GREENWASHING - The Wrong Sustainability Strategy

April 2022

With growing awareness of the wider impact of our consumption and investment decisions, there is a strong incentive for companies to attract customers by marketing their positive contribution to environmental or social issues. However, the complexity of these topics means that the risk of misinforming consumers can be high, and whether intentional or mis-intentional, ‘greenwashing’ is​​​ prevalent.

Greenwashing is an attempt to make people believe that your company is doing more to protect the environment than it is. ”

It's not easy being green...
A ‘sustainable’ product is a product that causes little or no damage to the environment. There are very few products that can credibly make this claim, but there is a lot that can be done to move towards a more sustainable future and the credible brands are those that are transparent about those challenges and set the right goals to achieve sustainability

Greenwashing is a communication or marketing technique pursued by companies that propose their activities as environmentally sustainable, enhancing the positive effects of some initiatives and at the same time trying to hide the negative environmental impact of others or of the company as a whole.

Greenwashing refers to communications around the environmental performance of a product or company, however ‘sustainability’ encompasses a much greater spectrum of both the impact on the environment and the social impact on society as a whole.

The complexity starts with how you assess the sustainability of a product: for example, does one focus on the product itself or the way that the product is produced? Seemingly ‘sustainable’ products can have unsustainable elements to their production or supply chain. And ‘unsustainable’ products, can outperform their industry making them ‘sustainable’ solutions in an unsustainable space!

The value of the right label

Many products carry labels claiming they are ‘green’, ‘sustainable’ or ‘eco friendly’. In reality, there is often little transparency as to what these labels actually mean. 

Many labels are created by the seller and only tell a part of the story, claiming to be ‘organic’ or ‘recycled’ without clearly communicating the details of these claims. They also say nothing for the wider practises and materials used in the value chain.

Alternatively, labels provided by third party certifiers are awarded if the product meets the criteria set by that certifier. Such independent third-party certification provides credibility and trust, but consumers need to be able to distinguish between the two and understand what they stand for.

The most common forms of greenwashing are:

1. Focusing on one ‘green’ characteristic of a product, whilst ignoring negative environmental impact elsewhere in the value chain.
2. Making misleading claims, which do not paint a complete picture; for example, claiming that a product is made out of recycled materials when the actual percentage of recycled materials makes up only a small percentage of the inputs.

3 important steps for companies to avoid Greenwashing:

1. Understand the footprint across the sustainably spectrum. If companies do not understand their footprint, they cannot credibly celebrate where they are performing well.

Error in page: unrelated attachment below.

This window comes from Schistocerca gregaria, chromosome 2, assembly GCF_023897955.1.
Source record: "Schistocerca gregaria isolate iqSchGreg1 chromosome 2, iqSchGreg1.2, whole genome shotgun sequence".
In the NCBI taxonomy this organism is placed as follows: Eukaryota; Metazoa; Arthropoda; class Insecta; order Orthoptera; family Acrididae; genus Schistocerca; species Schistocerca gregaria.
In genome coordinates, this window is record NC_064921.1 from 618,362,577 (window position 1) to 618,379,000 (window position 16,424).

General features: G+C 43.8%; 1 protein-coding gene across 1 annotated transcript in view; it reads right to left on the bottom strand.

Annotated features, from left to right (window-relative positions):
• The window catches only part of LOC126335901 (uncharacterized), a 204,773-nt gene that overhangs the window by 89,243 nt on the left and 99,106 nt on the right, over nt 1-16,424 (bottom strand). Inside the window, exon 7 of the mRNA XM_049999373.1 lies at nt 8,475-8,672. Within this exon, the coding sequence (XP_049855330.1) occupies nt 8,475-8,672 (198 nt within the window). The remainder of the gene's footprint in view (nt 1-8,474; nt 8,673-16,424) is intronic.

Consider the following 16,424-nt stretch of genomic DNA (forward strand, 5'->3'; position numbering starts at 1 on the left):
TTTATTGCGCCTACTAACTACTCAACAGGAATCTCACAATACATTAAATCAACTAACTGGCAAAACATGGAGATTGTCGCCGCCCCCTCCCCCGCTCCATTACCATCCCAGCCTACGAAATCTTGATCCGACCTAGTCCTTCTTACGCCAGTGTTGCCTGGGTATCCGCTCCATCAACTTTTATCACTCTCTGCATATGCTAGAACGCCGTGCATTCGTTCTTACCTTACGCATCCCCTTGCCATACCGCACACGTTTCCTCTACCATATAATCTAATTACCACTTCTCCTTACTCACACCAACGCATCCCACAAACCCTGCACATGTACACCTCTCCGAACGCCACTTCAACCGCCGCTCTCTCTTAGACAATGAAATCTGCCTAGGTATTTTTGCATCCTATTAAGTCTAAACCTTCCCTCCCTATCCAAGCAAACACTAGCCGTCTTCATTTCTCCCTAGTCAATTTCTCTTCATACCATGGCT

2. Be honest about where they are performing well and where they face challenges. Admitting to the complexity gives credibility to your claims.

3. Set long term goals to address these challenges and be transparent about where they are in terms of meeting those goals.


Why is greenwashing so damaging?

Greenwashing fosters scepticism and discourages consumers to make the right decisions. Faced with misinformation it is hard for consumers to assess the impact of their choices and this is hugely damaging for the sustainability movement.


Greenwashing in the Financial Sector

In the financial sector, there is a vast range of investment opportunities across the ‘ESG’ ‘Impact’ or ‘sustainability' spectrum. Historically a lack of standards and implementable frameworks has led to a lack of understanding of where investments sit on this spectrum and potentially a false understanding as to whether there is an incremental benefit to the environment or to society from making an investment. In the EU, the EU taxonomy, which defines what constitutes an “environmentally sustainable economic activity" and the SFDR regulation, which sets out rules for what is required to be classified as an 'ESG' or an 'impact fund', seek to provide more clarification and transparency for investors.

How can companies avoid greenwashing?

Greenwashing can be said to be a communications topic, but in reality it goes much deeper. It is an important signal about an organisation’s commitment to the future and how seriously they consider the impact that they have on society as a whole. 

Sustainable actions can be driven by passion and values, by business opportunity, or by rules and regulation: but whatever the driver, implementing credible sustainably strategies and aligning communication to a company’s sustainability performance is key to avoid greenwashing. 

We BELIEVE. that sustainability must be fully embedded into an organisation’s long term business strategy and goals, and that in the future, the only viable business model will be a sustainable one.

DISCLAIMER: The information contained in this article is provided for information and marketing purposes only and has no contractual value. BELIEVE. does not warrant or make any representation as to the accuracy or completeness of any information expressed .  Copyright BELIEVE. Partners AG 2022

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